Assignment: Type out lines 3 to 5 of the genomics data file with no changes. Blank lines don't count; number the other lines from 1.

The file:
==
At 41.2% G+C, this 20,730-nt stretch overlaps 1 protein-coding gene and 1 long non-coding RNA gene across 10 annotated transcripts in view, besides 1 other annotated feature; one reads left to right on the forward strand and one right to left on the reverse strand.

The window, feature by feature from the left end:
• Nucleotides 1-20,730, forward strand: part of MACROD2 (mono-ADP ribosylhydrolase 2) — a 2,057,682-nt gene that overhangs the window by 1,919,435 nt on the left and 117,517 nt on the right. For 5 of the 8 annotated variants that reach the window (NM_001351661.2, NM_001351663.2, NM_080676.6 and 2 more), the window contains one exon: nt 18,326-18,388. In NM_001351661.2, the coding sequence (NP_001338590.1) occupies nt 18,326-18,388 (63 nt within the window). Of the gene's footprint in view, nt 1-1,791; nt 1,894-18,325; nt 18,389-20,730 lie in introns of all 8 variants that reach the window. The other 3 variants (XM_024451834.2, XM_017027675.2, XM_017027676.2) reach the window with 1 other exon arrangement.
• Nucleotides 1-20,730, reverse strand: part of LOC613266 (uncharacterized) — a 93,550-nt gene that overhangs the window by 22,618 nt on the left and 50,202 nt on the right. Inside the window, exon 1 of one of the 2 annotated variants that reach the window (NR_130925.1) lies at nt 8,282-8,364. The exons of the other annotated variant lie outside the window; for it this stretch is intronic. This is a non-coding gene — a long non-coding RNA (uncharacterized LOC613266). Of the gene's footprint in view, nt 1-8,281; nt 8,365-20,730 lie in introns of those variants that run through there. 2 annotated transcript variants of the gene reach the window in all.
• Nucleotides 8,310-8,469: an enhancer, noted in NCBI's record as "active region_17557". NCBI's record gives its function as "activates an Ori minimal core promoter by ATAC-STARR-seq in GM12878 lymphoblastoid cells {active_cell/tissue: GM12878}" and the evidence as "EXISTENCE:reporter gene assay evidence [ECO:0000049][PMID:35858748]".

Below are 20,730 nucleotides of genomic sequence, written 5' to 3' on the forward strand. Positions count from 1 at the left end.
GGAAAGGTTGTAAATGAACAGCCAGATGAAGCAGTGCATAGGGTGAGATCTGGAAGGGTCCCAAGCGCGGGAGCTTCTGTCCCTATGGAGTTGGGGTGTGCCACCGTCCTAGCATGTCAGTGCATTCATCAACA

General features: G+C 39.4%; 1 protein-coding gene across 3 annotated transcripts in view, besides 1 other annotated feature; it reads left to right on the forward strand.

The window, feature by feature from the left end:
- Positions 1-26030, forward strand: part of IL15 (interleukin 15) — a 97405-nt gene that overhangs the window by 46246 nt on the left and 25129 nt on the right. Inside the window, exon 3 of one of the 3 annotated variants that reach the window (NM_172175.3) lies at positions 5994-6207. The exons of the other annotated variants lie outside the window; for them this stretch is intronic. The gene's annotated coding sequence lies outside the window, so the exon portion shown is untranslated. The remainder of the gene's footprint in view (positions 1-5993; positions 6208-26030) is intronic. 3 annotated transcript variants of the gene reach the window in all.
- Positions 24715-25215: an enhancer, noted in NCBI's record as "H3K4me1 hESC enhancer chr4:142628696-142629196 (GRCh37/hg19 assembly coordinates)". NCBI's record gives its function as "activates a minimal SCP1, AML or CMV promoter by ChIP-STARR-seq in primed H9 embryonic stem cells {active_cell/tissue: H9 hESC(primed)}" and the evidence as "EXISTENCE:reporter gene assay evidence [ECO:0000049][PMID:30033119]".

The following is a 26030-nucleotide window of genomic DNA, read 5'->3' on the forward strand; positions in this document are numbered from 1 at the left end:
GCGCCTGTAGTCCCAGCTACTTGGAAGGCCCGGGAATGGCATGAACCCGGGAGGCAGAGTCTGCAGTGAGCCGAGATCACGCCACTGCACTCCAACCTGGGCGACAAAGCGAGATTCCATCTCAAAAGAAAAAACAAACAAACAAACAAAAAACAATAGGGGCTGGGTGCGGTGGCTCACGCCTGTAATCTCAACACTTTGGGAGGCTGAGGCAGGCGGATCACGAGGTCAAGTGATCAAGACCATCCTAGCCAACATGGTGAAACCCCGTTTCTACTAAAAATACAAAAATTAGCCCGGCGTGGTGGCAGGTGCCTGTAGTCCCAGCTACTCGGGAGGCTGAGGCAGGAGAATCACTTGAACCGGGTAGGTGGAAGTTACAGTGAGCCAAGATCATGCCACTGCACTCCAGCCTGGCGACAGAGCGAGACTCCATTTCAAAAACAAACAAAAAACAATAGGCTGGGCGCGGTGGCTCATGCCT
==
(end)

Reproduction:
• Nucleotides 1-20,730, forward strand: part of MACROD2 (mono-ADP ribosylhydrolase 2) — a 2,057,682-nt gene that overhangs the window by 1,919,435 nt on the left and 117,517 nt on the right. For 5 of the 8 annotated variants that reach the window (NM_001351661.2, NM_001351663.2, NM_080676.6 and 2 more), the window contains one exon: nt 18,326-18,388. In NM_001351661.2, the coding sequence (NP_001338590.1) occupies nt 18,326-18,388 (63 nt within the window). Of the gene's footprint in view, nt 1-1,791; nt 1,894-18,325; nt 18,389-20,730 lie in introns of all 8 variants that reach the window. The other 3 variants (XM_024451834.2, XM_017027675.2, XM_017027676.2) reach the window with 1 other exon arrangement.
• Nucleotides 1-20,730, reverse strand: part of LOC613266 (uncharacterized) — a 93,550-nt gene that overhangs the window by 22,618 nt on the left and 50,202 nt on the right. Inside the window, exon 1 of one of the 2 annotated variants that reach the window (NR_130925.1) lies at nt 8,282-8,364. The exons of the other annotated variant lie outside the window; for it this stretch is intronic. This is a non-coding gene — a long non-coding RNA (uncharacterized LOC613266). Of the gene's footprint in view, nt 1-8,281; nt 8,365-20,730 lie in introns of those variants that run through there. 2 annotated transcript variants of the gene reach the window in all.
• Nucleotides 8,310-8,469: an enhancer, noted in NCBI's record as "active region_17557". NCBI's record gives its function as "activates an Ori minimal core promoter by ATAC-STARR-seq in GM12878 lymphoblastoid cells {active_cell/tissue: GM12878}" and the evidence as "EXISTENCE:reporter gene assay evidence [ECO:0000049][PMID:35858748]".